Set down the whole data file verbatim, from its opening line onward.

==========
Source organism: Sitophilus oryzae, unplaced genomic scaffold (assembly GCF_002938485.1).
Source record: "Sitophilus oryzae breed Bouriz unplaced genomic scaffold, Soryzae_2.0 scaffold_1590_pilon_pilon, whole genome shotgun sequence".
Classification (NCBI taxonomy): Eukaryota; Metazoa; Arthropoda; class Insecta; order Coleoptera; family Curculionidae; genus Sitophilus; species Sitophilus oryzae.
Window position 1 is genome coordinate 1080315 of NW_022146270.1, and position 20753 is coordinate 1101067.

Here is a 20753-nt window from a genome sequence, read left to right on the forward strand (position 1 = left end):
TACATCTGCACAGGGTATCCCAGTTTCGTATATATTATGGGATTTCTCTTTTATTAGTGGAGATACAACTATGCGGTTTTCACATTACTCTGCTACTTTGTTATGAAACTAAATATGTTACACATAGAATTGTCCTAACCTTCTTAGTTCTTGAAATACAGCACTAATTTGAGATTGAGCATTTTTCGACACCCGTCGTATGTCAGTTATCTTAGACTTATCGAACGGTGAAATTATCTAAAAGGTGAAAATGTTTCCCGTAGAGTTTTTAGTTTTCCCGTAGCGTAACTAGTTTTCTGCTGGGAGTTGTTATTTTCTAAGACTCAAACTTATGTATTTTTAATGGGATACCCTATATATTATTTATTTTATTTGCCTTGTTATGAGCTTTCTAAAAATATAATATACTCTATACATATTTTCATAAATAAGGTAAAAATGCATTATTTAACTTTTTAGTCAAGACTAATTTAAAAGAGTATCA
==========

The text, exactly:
Source organism: Sitophilus oryzae, unplaced genomic scaffold (assembly GCF_002938485.1).
Source record: "Sitophilus oryzae breed Bouriz unplaced genomic scaffold, Soryzae_2.0 scaffold_1590_pilon_pilon, whole genome shotgun sequence".
Classification (NCBI taxonomy): Eukaryota; Metazoa; Arthropoda; class Insecta; order Coleoptera; family Curculionidae; genus Sitophilus; species Sitophilus oryzae.
Window position 1 is genome coordinate 1080315 of NW_022146270.1, and position 20753 is coordinate 1101067.

Here is a 20753-nt window from a genome sequence, read left to right on the forward strand (position 1 = left end):
TACATCTGCACAGGGTATCCCAGTTTCGTATATATTATGGGATTTCTCTTTTATTAGTGGAGATACAACTATGCGGTTTTCACATTACTCTGCTACTTTGTTATGAAACTAAATATGTTACACATAGAATTGTCCTAACCTTCTTAGTTCTTGAAATACAGCACTAATTTGAGATTGAGCATTTTTCGACACCCGTCGTATGTCAGTTATCTTAGACTTATCGAACGGTGAAATTATCTAAAAGGTGAAAATGTTTCCCGTAGAGTTTTTAGTTTTCCCGTAGCGTAACTAGTTTTCTGCTGGGAGTTGTTATTTTCTAAGACTCAAACTTATGTATTTTTAATGGGATACCCTATATATTATTTATTTTATTTGCCTTGTTATGAGCTTTCTAAAAATATAATATACTCTATACATATTTTCATAAATAAGGTAAAAATGCATTATTTAACTTTTTAGTCAAGACTAATTTAAAAGAGTATCA